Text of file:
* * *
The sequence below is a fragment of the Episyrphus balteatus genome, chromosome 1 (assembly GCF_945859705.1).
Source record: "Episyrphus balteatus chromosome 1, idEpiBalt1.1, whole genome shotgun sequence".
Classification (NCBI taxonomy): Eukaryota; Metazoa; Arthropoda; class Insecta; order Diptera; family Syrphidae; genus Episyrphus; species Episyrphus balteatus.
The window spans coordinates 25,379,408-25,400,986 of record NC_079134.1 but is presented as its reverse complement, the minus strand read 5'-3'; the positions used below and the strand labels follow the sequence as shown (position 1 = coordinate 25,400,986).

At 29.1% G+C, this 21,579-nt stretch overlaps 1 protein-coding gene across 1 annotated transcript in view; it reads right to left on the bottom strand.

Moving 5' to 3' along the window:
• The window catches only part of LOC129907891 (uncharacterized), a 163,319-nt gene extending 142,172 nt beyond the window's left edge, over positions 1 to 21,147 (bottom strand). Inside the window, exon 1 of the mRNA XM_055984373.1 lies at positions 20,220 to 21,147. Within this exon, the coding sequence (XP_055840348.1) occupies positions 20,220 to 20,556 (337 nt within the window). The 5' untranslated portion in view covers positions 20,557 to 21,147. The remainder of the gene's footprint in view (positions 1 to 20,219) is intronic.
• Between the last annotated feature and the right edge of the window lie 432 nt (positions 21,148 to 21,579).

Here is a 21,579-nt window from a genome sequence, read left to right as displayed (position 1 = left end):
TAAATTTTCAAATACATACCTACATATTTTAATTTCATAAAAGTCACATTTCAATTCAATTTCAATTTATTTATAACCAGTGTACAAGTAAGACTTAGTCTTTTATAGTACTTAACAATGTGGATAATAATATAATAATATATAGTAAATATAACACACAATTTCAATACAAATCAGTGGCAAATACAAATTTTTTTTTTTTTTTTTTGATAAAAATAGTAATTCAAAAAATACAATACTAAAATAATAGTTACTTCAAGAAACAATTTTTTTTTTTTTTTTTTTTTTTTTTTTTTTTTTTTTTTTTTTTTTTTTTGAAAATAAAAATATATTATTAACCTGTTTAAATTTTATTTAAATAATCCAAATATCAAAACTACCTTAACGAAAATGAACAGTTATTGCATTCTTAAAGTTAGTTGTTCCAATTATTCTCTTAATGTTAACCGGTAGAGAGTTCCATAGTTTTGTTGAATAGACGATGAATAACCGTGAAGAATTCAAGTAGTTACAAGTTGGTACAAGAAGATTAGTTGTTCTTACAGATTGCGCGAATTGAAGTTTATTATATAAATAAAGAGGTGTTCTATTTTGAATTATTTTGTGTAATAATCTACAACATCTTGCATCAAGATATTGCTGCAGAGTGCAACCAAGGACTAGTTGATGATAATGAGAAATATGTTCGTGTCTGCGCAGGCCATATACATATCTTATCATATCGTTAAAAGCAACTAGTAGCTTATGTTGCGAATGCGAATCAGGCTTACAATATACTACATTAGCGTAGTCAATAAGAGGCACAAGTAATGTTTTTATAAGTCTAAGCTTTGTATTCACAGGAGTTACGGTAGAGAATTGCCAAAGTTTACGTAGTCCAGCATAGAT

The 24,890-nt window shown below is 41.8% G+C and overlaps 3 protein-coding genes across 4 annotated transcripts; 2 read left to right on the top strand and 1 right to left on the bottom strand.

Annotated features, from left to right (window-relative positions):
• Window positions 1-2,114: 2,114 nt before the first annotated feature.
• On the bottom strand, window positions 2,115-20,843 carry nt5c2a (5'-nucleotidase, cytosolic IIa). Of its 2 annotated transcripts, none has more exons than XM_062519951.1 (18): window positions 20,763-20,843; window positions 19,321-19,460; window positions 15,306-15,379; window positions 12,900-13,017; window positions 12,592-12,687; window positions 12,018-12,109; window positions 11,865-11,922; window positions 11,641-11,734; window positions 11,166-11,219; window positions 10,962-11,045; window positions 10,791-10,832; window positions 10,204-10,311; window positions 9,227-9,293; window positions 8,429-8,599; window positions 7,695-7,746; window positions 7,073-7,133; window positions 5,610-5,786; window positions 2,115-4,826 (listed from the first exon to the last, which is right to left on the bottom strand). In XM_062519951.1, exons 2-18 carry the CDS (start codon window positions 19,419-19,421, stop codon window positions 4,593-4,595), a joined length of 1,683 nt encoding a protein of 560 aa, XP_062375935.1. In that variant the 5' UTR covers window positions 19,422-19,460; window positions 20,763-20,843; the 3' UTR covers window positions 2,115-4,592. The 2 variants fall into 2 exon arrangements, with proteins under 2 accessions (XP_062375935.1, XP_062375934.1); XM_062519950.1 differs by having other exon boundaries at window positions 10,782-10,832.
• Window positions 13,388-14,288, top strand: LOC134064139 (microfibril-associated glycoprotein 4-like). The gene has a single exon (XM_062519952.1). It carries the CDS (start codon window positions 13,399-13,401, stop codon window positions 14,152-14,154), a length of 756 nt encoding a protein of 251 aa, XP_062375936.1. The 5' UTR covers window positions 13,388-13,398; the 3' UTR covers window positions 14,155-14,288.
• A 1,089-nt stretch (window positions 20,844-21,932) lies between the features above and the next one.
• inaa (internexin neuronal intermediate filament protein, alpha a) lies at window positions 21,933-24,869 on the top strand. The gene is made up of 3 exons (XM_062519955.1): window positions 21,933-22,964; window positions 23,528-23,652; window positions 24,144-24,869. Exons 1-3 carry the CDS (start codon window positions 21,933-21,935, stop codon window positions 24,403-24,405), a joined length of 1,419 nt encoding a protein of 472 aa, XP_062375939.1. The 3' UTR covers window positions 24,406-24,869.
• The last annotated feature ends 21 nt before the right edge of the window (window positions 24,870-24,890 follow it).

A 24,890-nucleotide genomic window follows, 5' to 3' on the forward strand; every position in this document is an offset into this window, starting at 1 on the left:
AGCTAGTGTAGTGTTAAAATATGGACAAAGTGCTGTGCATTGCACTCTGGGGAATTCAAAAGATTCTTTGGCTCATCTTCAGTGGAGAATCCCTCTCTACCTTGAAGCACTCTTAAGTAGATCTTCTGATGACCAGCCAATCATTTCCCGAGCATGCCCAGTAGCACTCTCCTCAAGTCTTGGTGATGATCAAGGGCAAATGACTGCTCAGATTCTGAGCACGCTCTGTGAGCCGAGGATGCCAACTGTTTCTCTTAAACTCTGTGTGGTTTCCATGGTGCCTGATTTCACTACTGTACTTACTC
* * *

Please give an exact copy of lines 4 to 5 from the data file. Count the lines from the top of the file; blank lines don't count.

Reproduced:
The window spans coordinates 25,379,408-25,400,986 of record NC_079134.1 but is presented as its reverse complement, the minus strand read 5'-3'; the positions used below and the strand labels follow the sequence as shown (position 1 = coordinate 25,400,986).

At 29.1% G+C, this 21,579-nt stretch overlaps 1 protein-coding gene across 1 annotated transcript in view; it reads right to left on the bottom strand.